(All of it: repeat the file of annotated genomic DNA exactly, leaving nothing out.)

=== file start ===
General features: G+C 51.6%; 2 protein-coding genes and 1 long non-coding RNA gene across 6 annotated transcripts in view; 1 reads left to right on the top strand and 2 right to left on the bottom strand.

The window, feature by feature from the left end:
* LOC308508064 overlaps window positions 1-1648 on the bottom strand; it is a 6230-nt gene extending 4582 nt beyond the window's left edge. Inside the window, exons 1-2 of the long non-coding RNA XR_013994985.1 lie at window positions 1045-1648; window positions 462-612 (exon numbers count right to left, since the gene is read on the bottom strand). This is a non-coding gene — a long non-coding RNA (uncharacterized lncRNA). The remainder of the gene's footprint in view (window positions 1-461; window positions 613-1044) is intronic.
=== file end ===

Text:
General features: G+C 51.6%; 2 protein-coding genes and 1 long non-coding RNA gene across 6 annotated transcripts in view; 1 reads left to right on the top strand and 2 right to left on the bottom strand.

The window, feature by feature from the left end:
* LOC308508064 overlaps window positions 1-1648 on the bottom strand; it is a 6230-nt gene extending 4582 nt beyond the window's left edge. Inside the window, exons 1-2 of the long non-coding RNA XR_013994985.1 lie at window positions 1045-1648; window positions 462-612 (exon numbers count right to left, since the gene is read on the bottom strand). This is a non-coding gene — a long non-coding RNA (uncharacterized lncRNA). The remainder of the gene's footprint in view (window positions 1-461; window positions 613-1044) is intronic.